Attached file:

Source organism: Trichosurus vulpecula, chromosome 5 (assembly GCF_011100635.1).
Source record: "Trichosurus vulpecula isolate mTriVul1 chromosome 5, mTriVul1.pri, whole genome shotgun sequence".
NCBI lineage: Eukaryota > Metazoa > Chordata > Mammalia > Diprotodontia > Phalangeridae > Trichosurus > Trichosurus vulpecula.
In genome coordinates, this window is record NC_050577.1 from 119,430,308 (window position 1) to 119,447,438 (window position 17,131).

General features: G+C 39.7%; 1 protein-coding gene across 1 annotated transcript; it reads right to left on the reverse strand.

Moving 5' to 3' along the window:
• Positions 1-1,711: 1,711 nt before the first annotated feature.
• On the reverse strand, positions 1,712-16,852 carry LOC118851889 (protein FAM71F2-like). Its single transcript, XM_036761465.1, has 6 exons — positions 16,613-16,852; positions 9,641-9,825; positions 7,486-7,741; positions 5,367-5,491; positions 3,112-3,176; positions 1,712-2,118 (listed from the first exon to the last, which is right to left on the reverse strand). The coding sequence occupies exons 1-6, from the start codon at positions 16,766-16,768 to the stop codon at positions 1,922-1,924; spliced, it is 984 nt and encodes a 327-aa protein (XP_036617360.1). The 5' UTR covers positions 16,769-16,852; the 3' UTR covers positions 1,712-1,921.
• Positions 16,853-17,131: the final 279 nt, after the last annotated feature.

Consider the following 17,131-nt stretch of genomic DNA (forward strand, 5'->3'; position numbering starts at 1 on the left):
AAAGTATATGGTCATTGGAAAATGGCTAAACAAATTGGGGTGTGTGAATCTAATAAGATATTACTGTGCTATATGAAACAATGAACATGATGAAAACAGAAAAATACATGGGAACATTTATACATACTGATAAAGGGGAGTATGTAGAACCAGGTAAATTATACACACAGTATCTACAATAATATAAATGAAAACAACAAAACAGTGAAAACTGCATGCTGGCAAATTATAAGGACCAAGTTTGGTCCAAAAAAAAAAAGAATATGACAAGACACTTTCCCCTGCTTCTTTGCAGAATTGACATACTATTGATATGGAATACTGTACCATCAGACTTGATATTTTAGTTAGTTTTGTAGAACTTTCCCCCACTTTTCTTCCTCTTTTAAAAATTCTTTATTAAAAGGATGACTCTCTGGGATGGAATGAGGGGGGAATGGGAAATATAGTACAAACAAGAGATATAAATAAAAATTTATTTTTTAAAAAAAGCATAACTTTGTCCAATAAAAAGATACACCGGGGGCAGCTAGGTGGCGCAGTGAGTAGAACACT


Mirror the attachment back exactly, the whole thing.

Source organism: Trichosurus vulpecula, chromosome 5 (assembly GCF_011100635.1).
Source record: "Trichosurus vulpecula isolate mTriVul1 chromosome 5, mTriVul1.pri, whole genome shotgun sequence".
NCBI lineage: Eukaryota > Metazoa > Chordata > Mammalia > Diprotodontia > Phalangeridae > Trichosurus > Trichosurus vulpecula.
In genome coordinates, this window is record NC_050577.1 from 119,430,308 (window position 1) to 119,447,438 (window position 17,131).

General features: G+C 39.7%; 1 protein-coding gene across 1 annotated transcript; it reads right to left on the reverse strand.

Moving 5' to 3' along the window:
• Positions 1-1,711: 1,711 nt before the first annotated feature.
• On the reverse strand, positions 1,712-16,852 carry LOC118851889 (protein FAM71F2-like). Its single transcript, XM_036761465.1, has 6 exons — positions 16,613-16,852; positions 9,641-9,825; positions 7,486-7,741; positions 5,367-5,491; positions 3,112-3,176; positions 1,712-2,118 (listed from the first exon to the last, which is right to left on the reverse strand). The coding sequence occupies exons 1-6, from the start codon at positions 16,766-16,768 to the stop codon at positions 1,922-1,924; spliced, it is 984 nt and encodes a 327-aa protein (XP_036617360.1). The 5' UTR covers positions 16,769-16,852; the 3' UTR covers positions 1,712-1,921.
• Positions 16,853-17,131: the final 279 nt, after the last annotated feature.

Consider the following 17,131-nt stretch of genomic DNA (forward strand, 5'->3'; position numbering starts at 1 on the left):
AAAGTATATGGTCATTGGAAAATGGCTAAACAAATTGGGGTGTGTGAATCTAATAAGATATTACTGTGCTATATGAAACAATGAACATGATGAAAACAGAAAAATACATGGGAACATTTATACATACTGATAAAGGGGAGTATGTAGAACCAGGTAAATTATACACACAGTATCTACAATAATATAAATGAAAACAACAAAACAGTGAAAACTGCATGCTGGCAAATTATAAGGACCAAGTTTGGTCCAAAAAAAAAAAGAATATGACAAGACACTTTCCCCTGCTTCTTTGCAGAATTGACATACTATTGATATGGAATACTGTACCATCAGACTTGATATTTTAGTTAGTTTTGTAGAACTTTCCCCCACTTTTCTTCCTCTTTTAAAAATTCTTTATTAAAAGGATGACTCTCTGGGATGGAATGAGGGGGGAATGGGAAATATAGTACAAACAAGAGATATAAATAAAAATTTATTTTTTAAAAAAAGCATAACTTTGTCCAATAAAAAGATACACCGGGGGCAGCTAGGTGGCGCAGTGAGTAGAACACT